Written by M. V. Schroeder
Originally posted on IndieEntertainmentMagazine.com
September 12, 2017
Yes. Absolutely go see this movie, but know what you’re about to get into.
Elizabeth Blue plays like a firework with an hour and a half long fuse. Its got a long slow burn but it packs a punch at the end. It’s only fair warning, if you have any semblance of a soul then this film is going to make you cry Marley and Me level tears.
The protagonist, Elizabeth, is going through some stuff right now in her life. She’s just been released from a mental hospital, she’s got a new psychiatrist, and her boyfriend, Grant, just proposed and she said yes. Now she’s out in the real world again Elizabeth has to juggle new medications, multiple doctor appointments, fight the voices in her head, ignore the hallucinations in her apartment, and plan for a wedding.
Elizabeth is a busy lady but at times the story can get a little slow, and by “at times” I mean this is a slow movie. If you’re looking for intense action scenes and explosions and car chases, this is definitely not for you. Elizabeth Blue is like a romantic comedy except take out all the cute funny parts and replace them with the protagonist crying in the bathtub.
This film is full of almost uncomfortably personal scenes and extreme close ups and long periods of silence that allows the audience to fill in the blanks.
The dialogue was fine. It wasn’t my favorite but there were some good lines every now and then. The acting was good. The film is basically a one woman show and I thought the main actress, Anna Schafer, did an amazing job.
Her fiancé, Grant, played by Ryan Vincent, wasn’t my favorite character. He came off a little too intense for my liking and it made me question the future of their relationship from an early point. It was a nice point of intrigue but I don’t think that was the intention and it took me out of it for a while.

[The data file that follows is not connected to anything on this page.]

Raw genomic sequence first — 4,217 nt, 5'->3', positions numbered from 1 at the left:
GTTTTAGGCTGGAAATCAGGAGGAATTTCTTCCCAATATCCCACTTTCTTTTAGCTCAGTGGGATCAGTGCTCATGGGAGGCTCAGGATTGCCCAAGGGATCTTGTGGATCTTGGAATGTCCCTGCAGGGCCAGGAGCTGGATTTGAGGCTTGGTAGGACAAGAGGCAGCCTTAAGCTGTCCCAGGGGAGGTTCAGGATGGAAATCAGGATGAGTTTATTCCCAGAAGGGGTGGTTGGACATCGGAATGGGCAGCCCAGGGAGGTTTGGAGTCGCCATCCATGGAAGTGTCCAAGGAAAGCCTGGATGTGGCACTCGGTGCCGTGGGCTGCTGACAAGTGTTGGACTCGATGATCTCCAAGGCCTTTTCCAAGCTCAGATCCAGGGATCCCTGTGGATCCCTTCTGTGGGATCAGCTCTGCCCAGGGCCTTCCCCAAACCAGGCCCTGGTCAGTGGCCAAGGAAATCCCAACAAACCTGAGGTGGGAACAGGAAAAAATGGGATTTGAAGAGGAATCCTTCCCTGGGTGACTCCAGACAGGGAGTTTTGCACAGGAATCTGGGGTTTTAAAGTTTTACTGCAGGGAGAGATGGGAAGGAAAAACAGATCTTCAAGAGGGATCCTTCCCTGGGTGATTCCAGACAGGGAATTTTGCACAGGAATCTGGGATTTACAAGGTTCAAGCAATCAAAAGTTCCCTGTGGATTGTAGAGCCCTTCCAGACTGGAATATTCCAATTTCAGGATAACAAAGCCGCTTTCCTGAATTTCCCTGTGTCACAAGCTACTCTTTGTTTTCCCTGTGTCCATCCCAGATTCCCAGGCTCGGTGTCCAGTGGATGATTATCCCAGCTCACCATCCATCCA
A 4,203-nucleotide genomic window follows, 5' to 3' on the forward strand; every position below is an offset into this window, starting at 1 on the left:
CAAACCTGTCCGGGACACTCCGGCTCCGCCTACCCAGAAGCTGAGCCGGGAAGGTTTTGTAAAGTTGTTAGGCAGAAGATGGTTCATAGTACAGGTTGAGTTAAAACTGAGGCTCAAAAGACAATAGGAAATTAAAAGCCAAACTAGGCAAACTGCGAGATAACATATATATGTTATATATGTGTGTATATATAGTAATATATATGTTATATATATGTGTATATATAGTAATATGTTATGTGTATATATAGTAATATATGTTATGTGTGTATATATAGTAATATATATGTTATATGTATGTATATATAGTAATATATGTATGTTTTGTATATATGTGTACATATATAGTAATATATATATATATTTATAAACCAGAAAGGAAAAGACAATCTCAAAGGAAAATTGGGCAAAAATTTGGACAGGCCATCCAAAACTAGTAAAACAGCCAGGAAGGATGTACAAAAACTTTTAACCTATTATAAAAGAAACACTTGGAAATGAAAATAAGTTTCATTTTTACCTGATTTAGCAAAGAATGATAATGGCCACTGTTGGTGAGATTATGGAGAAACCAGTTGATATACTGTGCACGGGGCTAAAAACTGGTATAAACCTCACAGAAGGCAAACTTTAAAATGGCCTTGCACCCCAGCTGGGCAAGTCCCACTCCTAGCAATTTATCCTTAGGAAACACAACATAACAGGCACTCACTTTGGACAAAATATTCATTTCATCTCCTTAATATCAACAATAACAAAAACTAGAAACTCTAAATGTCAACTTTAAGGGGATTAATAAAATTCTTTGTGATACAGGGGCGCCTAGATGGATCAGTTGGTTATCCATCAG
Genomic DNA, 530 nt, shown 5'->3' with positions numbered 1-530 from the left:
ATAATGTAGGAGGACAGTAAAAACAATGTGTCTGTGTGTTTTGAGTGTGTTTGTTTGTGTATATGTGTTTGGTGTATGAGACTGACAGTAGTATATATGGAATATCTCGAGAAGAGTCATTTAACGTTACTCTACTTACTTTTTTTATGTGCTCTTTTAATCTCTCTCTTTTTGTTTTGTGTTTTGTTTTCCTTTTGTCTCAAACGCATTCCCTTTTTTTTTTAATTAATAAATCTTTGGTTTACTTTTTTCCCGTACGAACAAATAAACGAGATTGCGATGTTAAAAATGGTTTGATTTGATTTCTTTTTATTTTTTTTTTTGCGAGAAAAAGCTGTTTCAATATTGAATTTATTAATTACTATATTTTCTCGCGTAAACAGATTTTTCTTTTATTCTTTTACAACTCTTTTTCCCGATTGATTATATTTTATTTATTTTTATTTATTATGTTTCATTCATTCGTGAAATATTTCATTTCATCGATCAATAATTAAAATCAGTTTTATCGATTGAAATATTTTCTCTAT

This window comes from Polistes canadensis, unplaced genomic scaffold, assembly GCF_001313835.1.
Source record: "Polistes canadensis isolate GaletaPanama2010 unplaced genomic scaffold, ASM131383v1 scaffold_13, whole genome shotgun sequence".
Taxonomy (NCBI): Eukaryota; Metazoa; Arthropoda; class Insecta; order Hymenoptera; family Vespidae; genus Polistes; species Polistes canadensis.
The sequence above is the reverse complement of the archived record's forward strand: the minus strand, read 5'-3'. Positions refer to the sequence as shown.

My favorite actors were definitely Elizabeth’s mom, played by Kathleen Quinlan, and Elizabeth’s new psychiatrist, played by Adewale Akinnuoye-Agbaje. Adewale played Mr. Eko from the tv show Lost and I enjoyed seeing him play a completely opposite character from his earlier tv role.
The large majority of this film is about mental illness and I can only imagine this is a pretty accurate representation. Personally I have several very close friends who suffer from a variety of mental illnesses like depression, anxiety, panic attacks, and schizophrenia, and seeing this story from Elizabeth’s point of view instantly drew me in.
I can’t personally vouch for this film and say “Yes this is exactly what it’s like to suffer from mental illness” but I can tell you I’ve been in Grant’s shoes and watched someone suffer and feel helpless.
Elizabeth Blue has a slow start so get comfy and snuggle up to a loved one because you’re going to need some emotional support at the end.
I give it 4 out of 5 Abilify.
How bout that? You made it. Are you gonna see it? You gonna see the film?!?!?
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